I seached the bike forums frame builders section on this but I thought I'd also ask the question here (because you guys are so smart!):
What are the advantages/disadvantages of powder coating a bike frame?
I had some car wheels powder coated some time ago & I know that it is very durable. My guess is that the state of the art of powder coating doesn't easily allow fancy stuff like fade paint jobs or metallic paint jobs like solvent based paint.
I assume that powder coating is thicker than wet paint & therefore likely heavier. But how much does the paint weigh on a tandem frame? Is powder twice as heavy? Why don't manufacturers powder coat their frames?
Quite a few bicycle builders are using powercoating, either exclusively or as an optional finish. My '97 Marble Peak has a solid powercoat finish, my '98 Ventana ECdM had a wonderful, translucent red powercoat finish and my '02 ECdM has what's called a "SuperDust" powdercoat finish which is pretty much a metal flake that looks stunning. Like wet paint, the skill and experience of the powdercoater is what willl limit the use of powercoating, within limits. Attention to prep work needs to be better unless you want to chase all of the threads and reface the bottom bracket and head tubes.
The benefits are that it is generally more efficient and economical to use compared to wet paint, there are some environmental advantages since there are no paint fumes, it doesn't take a lot of skill to apply so long as it's used as a base coat or solid color, and its very durable. My guess on weight is that when properly applied, its no different than a base / top coat paint job. If clears are added on top to bury or protect decals it then becomes the same process as putting clear on a wet paint top coat. Wet paint can actually get pretty heavy, e.g., my two Erickson signature bikes (one solo & one tandem) have seven layers of wet paint: base + color coat + 5 hand-sanded clear coats over the decals. The S&S bike has a standard 3 layer finish: base + color coat + clear.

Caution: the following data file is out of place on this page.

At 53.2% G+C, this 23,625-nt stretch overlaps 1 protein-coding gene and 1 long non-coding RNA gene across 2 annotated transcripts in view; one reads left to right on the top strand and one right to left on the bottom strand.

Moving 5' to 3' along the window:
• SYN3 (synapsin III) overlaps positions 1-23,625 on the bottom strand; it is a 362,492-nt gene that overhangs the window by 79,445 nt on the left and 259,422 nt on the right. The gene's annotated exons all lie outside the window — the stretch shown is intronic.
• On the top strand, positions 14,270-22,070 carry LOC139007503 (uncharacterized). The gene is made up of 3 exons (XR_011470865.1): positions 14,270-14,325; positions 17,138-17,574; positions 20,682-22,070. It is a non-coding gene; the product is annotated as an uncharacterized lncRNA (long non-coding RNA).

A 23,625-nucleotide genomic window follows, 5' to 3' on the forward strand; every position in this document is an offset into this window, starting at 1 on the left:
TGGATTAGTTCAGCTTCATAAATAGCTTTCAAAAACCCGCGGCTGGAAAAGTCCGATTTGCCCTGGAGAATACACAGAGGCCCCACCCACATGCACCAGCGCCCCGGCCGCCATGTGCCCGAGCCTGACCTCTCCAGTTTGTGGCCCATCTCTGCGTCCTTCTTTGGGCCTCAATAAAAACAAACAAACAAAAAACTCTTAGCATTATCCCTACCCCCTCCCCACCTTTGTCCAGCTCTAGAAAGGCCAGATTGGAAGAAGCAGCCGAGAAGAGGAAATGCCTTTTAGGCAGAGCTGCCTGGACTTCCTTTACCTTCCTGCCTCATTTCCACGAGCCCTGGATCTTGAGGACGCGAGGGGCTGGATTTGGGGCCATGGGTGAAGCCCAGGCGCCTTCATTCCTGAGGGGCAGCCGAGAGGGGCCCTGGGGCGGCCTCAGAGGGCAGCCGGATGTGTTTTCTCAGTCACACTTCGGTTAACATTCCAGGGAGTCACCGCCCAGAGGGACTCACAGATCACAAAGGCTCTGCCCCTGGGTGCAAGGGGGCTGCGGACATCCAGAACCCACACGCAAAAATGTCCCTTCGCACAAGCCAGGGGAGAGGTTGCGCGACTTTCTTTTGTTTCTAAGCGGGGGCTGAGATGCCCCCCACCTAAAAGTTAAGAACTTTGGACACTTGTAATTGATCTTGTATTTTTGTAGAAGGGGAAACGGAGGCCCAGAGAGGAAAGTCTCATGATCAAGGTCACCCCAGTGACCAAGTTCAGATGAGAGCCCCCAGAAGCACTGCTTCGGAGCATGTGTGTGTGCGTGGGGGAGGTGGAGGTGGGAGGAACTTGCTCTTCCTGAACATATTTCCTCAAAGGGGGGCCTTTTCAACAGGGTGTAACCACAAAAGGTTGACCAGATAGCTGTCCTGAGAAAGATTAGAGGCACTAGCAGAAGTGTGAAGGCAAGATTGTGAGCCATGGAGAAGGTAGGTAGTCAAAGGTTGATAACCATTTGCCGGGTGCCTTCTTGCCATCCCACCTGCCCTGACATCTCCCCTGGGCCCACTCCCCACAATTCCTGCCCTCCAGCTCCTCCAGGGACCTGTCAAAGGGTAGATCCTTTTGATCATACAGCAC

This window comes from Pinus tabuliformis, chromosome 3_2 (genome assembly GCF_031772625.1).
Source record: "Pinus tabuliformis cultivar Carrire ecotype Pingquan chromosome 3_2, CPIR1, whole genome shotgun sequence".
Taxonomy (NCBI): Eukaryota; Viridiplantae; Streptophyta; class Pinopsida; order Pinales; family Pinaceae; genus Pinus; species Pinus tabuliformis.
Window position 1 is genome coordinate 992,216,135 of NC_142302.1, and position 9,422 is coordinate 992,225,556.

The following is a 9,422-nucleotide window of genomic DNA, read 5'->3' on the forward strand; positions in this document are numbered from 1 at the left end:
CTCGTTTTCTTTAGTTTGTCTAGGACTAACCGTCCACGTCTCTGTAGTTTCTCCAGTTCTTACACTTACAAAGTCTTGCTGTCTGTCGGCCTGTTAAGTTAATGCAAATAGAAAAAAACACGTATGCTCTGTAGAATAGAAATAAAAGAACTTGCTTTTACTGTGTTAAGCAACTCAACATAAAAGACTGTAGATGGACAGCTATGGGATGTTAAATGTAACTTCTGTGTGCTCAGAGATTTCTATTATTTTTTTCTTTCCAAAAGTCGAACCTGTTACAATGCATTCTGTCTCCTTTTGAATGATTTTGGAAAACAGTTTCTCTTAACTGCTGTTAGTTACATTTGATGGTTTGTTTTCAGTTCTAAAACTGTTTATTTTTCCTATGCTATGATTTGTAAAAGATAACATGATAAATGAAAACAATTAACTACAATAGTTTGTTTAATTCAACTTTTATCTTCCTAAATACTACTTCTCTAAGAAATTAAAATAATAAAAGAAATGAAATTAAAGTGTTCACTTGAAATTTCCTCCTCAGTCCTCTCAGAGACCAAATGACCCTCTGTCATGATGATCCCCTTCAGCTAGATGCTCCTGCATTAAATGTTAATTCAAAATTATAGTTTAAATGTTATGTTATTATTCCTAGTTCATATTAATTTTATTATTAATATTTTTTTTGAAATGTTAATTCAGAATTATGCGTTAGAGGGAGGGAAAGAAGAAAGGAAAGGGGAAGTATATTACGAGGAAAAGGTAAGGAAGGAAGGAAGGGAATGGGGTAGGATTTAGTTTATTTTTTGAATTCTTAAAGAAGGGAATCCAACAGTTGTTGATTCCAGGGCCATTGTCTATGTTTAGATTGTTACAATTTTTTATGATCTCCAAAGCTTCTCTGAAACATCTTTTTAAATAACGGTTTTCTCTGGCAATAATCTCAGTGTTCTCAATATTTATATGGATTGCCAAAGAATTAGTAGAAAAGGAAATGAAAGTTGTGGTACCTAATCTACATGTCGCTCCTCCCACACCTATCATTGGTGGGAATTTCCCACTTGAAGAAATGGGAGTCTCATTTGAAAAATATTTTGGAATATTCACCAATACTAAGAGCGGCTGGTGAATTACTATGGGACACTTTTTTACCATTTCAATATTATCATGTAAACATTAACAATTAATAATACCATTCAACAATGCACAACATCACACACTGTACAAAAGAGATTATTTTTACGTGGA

You'll usually find that places offering both the option of powdercoat or wet paint will charge less for powdercoating given the aforementioned efficiencies. Builders who stick with wet paint most likely do so because they've already made a capital investment in paint booths or have a relationship with a good 3rd party paint shop that meets their needs and the expectation of their customers. Again, wet paint in the hands of a skilled painter affords a builder limitless options on finish details that are often times selling points for their frames.
Again, if you do some checking around I think you'll discover that there are a lot of off-road bike builders using powdercoating, as well as a few custom builders and bicycle paint houses, e.g., Cyclart.
I was considering using a vendor that sells us products here at work (not bicycle frames). I doubt they have any experience with bike frames. I didn't think about masking the BB & head tubes. I was thinking that I could install screws in all of the braze-ons & then back them out when finished. The other complication is the couplers. These are stainless steel & would need to be masked. I assume that the masking material would have to withstand the baking process.